Once in a great while, we meet someone that brings a new light into our lives just by their wisdom gained through long-term spiritual practices. I’m one of those fortunate folks that came into contact with the creator of LivingUnbound.net.
Here is an excerpt from Living Unbound that explains the issue of depression, its connection with the conditioned mind the effect of meditation:
Living Unbound Q&A: Meditation and Depression
March 11, 2010
A Living Unbound Visitor Asks:
“Here is a question: It is suggested in many traditions that if one is experiencing true depression (not just a blue mood, but an actual disorder, where one can’t feel any pleasure), since the meditation will amplify the inward ruminations of the depressed person. I have through personal experience verified this for myself–over a year of meditation did nothing to keep me from spiraling downwards, and in fact made me feel worse. I forced it in an effort to overcome my situation, but it just prolonged the experience.
What has made it to start to lift is a combination–medication, physical exercise, good diet (note: diet and exercise alone were nothing for severe depression!), therapy, and doing the internal work with the help of these external things.
So–any suggestions for one that is truly, clinically depressed, for whom meditation will not help or make things worse? I think meditation is risky in such cases–with a suicidal person, downright dangerous.
Should they focus on just connecting with things that make them feel better, or are there any other spiritual practices they could do (besides meditation)?”
Living Unbound Answers:
Thanks for asking this question; it’s a very good one.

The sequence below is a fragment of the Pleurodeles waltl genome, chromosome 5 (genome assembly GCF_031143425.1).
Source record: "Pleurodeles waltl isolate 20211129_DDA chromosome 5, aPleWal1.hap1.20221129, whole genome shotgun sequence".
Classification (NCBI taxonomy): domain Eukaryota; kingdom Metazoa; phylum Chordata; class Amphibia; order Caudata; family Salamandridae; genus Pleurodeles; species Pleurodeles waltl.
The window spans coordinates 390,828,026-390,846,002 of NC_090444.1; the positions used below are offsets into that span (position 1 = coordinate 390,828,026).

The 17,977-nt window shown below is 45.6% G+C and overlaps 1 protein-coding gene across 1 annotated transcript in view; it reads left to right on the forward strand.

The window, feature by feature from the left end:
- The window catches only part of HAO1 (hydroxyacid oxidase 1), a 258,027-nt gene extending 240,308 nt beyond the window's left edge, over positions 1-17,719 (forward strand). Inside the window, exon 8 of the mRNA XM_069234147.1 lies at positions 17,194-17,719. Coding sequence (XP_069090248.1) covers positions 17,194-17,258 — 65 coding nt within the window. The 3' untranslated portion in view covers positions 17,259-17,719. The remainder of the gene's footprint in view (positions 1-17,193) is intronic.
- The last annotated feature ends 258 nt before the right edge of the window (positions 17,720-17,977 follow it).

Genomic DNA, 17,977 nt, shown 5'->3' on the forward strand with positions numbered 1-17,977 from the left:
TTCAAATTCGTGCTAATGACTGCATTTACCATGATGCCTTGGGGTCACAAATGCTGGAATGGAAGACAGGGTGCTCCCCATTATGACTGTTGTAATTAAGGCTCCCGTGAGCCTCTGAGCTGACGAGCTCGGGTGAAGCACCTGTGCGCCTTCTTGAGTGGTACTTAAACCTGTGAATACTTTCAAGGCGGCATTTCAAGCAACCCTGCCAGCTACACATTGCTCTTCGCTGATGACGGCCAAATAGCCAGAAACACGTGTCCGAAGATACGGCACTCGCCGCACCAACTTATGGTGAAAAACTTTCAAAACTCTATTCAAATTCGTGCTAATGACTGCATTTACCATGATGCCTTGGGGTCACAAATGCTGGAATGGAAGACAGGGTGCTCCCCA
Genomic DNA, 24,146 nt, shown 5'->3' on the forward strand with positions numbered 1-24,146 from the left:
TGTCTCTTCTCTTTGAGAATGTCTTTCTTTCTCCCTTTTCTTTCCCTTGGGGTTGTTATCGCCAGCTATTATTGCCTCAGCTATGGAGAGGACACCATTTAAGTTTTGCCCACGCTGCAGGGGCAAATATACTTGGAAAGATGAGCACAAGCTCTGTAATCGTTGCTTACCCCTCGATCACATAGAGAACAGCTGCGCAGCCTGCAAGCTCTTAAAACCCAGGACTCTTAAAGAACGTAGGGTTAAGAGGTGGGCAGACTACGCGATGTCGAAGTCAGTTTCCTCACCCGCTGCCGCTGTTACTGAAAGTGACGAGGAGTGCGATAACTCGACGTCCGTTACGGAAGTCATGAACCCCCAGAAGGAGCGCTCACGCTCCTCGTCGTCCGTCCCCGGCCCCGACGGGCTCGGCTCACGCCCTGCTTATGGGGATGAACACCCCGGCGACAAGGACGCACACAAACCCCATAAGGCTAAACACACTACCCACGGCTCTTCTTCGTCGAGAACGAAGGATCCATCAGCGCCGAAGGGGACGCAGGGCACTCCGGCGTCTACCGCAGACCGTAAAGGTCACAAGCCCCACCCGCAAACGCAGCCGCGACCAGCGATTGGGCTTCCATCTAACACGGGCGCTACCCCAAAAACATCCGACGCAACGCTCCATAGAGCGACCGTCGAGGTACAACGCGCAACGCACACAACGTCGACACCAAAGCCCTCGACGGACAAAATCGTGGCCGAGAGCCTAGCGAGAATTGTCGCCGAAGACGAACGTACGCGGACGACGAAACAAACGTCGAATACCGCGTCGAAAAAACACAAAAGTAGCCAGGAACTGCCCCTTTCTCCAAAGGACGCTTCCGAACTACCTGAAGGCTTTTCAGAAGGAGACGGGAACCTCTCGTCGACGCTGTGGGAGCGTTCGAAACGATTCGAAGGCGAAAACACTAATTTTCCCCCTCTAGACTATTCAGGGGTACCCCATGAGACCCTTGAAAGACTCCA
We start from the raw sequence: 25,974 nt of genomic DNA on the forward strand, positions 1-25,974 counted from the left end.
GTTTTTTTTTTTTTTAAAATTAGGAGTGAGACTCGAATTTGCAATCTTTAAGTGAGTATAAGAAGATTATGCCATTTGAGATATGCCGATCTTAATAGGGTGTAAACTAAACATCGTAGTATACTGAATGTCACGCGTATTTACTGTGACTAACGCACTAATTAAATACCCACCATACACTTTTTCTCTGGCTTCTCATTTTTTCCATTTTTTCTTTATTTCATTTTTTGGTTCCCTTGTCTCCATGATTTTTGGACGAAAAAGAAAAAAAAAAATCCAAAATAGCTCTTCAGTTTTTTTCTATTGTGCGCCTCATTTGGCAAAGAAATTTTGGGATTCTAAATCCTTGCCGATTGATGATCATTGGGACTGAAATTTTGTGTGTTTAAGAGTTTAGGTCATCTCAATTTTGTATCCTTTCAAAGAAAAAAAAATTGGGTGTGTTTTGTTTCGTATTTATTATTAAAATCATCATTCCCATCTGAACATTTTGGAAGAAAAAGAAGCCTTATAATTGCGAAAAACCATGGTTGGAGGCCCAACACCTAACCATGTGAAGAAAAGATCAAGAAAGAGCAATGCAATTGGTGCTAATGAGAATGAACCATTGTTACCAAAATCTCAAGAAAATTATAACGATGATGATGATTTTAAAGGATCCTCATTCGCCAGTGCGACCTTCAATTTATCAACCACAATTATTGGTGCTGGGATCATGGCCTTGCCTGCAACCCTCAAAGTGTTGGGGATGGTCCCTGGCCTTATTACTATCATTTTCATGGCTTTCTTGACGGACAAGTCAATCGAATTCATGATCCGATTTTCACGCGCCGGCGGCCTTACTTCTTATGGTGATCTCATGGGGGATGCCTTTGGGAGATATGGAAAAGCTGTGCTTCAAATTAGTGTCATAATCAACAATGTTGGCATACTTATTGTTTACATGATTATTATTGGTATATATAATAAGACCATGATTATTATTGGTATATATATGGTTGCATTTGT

Per your mention of potential danger, yes: when dealing with significant depression, it’s always wise to get input from a trained professional (medical doctor, psychiatrist, etc.) regarding best courses of action, overall. And yes, some people do find that meditation can seem to make depression worse. However, meditation is also one of the most proven practices for opening to Living Unbound.
Most of us who deal with depression have a custom-mix of factors that caused the depression, and a custom-mix of factors that keep the depression in place:
Psychological tendencies, lifestyle induced biochemical issues (i.e. sedentary lifestyle, poor eating or sleep habits, alcohol or drug use, etc.), other medical issues which contribute to depression-related symptoms, and so on. And so, for many of us, a custom-mix of changes, ranging from becoming more active, to becoming more social, to positive adjustments in diet and activity level, to positive adjustments in mind-habits, to starting daily spiritual practices, is usually what it most helpful in stepping free from our sense of depression.
When we go through a depression we have a tendency to pull ourselves inward, to move into a shell, so to speak, and we tend to do a lot of thinking inside this shell; thinking that is usually not pleasant or positive, to say the least. Hence diet, exercise, doing things that involve being more active and outwardly-oriented, such as being with friends, or otherwise connecting with people, maybe taking up a new sport or recreational hobby; doing things that lift us up and get us active. These things are important, and can be as important, or more so, than medication alone, depending upon the exact nature and depth of our depression (if we decide with our doctor that medication may be useful).
This is the cycle we talk about in the first lesson in the Teachings section of Level 1, The Cyclic Nature of Living. Depression pulls us toward inertia, and so its “antidote” is that which take us into activity, away from inertia. Exercise, work, activities with friends, spiritual practices, and so on, all contribute to restoring the natural cycle, with balance between activity and rest.
If we decide with our doctor to start anti-depressant medication, there is often an initial period where the medication may seem to be working very well. Many of us have heard, and or experienced, people who start on anti-depressant medication say: “This medication I am on is really working!”